Court says illegal workers can sue for lost wages

Associated Press Writer

February 21, 2006, 2:22 PM EST

ALBANY, N.Y. -- Immigrants toiling illegally in New York state can sue for lost wages if they are hurt on the job, the state's highest court ruled Tuesday.

In two 5-2 decisions, the Court of Appeals said an award of past and future wages to an undocumented worker does not conflict with federal immigration law.

The case stems from an accident in April 2000. Gorgonio Balbuena, an undocumented alien from Mexico, fell from a ramp at a Manhattan construction site owned by IDR Realty LLC and Dora Wechler. The worker suffered several injuries, including multiple skull fractures. Balbuena claimed his injuries rendered him incapable of working and he filed a personal injury suit against the owners.

IDR and Wechler then sued Balbuena's employer, Taman Management Corp.

Taman sought a dismissal of Balbuena's claim for lost earnings, saying he shouldn't receive an award for hundreds of thousands of dollars in wages that he could not legally earn in the United States. They argued that allowing an illegal workers to recover lost wages "condones past transgressions of immigration laws an encourages future violations."

Manhattan Supreme Court ruled in favor of Balbuena, now 47, but an appeals court modified the decision, ruling Balbuena should only be entitled to wages he could have earned in Mexico.

The Court of Appeals reinstated the state Supreme Court ruling, saying there was nothing in U.S. immigration law that prevented Balbuena from receiving lost wages since there was no proof he used fraudulent documents to get the job. The Immigration Reform and Control Act of 1986 "does not make it a crime to work without documentation," Judge Victoria Graffeo said in the decision.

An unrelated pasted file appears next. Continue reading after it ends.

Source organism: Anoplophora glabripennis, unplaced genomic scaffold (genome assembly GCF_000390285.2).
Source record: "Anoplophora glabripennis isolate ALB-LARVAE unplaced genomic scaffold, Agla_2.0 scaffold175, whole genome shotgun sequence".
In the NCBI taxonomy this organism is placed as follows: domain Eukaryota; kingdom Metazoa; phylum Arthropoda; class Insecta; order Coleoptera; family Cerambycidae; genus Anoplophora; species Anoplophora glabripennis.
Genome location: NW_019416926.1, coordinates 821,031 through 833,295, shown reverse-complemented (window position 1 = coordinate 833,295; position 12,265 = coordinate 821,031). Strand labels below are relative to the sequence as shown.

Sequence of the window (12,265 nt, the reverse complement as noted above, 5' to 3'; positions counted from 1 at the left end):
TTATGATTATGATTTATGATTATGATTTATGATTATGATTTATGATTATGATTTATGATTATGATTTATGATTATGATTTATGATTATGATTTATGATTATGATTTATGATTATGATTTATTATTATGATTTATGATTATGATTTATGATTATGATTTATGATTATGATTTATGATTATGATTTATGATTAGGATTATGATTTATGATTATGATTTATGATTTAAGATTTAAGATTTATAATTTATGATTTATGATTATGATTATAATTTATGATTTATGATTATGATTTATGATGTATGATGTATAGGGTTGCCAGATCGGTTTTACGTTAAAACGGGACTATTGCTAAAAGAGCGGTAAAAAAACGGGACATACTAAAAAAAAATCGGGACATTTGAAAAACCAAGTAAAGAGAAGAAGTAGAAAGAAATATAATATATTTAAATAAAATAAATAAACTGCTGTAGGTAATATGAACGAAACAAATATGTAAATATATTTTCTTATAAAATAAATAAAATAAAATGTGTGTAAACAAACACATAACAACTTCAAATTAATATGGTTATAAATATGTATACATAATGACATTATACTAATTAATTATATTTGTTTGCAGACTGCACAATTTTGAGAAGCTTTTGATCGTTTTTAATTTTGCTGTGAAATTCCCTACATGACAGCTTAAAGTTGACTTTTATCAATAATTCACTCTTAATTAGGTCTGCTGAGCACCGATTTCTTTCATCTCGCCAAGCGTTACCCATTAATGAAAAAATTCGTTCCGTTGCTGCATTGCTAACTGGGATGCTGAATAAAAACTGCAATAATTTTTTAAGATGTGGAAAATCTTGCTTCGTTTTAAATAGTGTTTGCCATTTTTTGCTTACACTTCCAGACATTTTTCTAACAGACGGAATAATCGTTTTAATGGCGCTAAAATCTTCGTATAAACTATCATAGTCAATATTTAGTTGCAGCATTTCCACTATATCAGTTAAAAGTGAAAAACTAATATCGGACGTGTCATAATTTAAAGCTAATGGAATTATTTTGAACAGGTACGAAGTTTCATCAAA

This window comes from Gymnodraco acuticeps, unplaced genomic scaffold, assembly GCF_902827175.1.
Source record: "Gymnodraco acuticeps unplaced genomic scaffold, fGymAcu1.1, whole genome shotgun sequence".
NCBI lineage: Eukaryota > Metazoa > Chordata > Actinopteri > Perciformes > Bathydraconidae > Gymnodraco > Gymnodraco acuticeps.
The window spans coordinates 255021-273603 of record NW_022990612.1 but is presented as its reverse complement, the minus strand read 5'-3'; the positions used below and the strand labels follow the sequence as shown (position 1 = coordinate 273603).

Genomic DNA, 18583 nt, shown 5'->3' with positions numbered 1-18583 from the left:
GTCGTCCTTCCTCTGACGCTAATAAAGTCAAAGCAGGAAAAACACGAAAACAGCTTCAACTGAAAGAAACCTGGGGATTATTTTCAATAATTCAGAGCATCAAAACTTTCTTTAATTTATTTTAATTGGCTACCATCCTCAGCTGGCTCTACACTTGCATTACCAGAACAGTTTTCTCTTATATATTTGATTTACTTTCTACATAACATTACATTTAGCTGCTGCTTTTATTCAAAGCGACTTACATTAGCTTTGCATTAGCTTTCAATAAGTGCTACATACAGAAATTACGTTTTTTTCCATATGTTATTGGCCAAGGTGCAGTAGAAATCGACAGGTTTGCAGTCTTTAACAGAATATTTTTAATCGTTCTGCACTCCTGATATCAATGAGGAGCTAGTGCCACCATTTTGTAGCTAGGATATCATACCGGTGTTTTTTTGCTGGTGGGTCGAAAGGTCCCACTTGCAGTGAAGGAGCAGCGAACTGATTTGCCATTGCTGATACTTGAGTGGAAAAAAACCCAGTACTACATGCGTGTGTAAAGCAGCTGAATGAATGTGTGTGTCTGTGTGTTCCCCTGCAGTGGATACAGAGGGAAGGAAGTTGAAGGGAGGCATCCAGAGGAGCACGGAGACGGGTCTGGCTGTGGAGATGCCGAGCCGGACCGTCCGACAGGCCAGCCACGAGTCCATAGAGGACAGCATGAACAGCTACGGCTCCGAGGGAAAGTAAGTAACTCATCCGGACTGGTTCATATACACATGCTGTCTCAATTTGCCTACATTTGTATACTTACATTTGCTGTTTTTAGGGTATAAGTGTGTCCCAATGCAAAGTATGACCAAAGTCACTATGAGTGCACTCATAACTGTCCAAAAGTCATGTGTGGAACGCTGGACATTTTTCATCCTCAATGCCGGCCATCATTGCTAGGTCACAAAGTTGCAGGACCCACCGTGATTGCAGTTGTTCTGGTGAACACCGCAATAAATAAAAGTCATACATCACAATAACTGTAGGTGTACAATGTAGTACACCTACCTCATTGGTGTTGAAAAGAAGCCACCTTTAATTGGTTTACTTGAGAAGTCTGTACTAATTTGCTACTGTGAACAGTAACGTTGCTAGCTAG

Separately, the Court of Appeals said Stanislaw Majlinger, who came to the United States from Poland in 2000 on a travel visa but remained in this country after it expired, could also seek lost wages after he was injured in January 2001 while working on Staten Island for J&C Home Improvement, a subcontractor for Cassino Contracting Corp.

Attorney General Eliot Spitzer's office backed Balbuena and Majlinger, saying that barring lost wage claims would make it more financially attractive to hire illegal aliens, undercut federal policy and provide less of an incentive for companies to comply with state labor laws.

"New York has traditionally protected the rights of undocumented workers and this decision is following in that tradition," said Michael Altman, Balbuena's attorney.

In his dissent, Judge Robert Smith said the arrangements Balbuena and Majlinger made with their employers did violate federal law and that they should not profit from that illegal activity.

"The court holds today that New York courts may award damages to compensate a plaintiff for the loss of an opportunity to work illegally," he wrote. "I would hold that such a recovery is barred by the rule of New York law that the courts will not aid in achieving the purpose of an illegal transaction."

Reed Podell, the attorney for Taman Management and Cassino Contracting Corp., said he may ask the U.S. Supreme Court to hear the cases.

"I think the Court of Appeals is not giving enough weight to congressional intention in enacting immigration law," he said.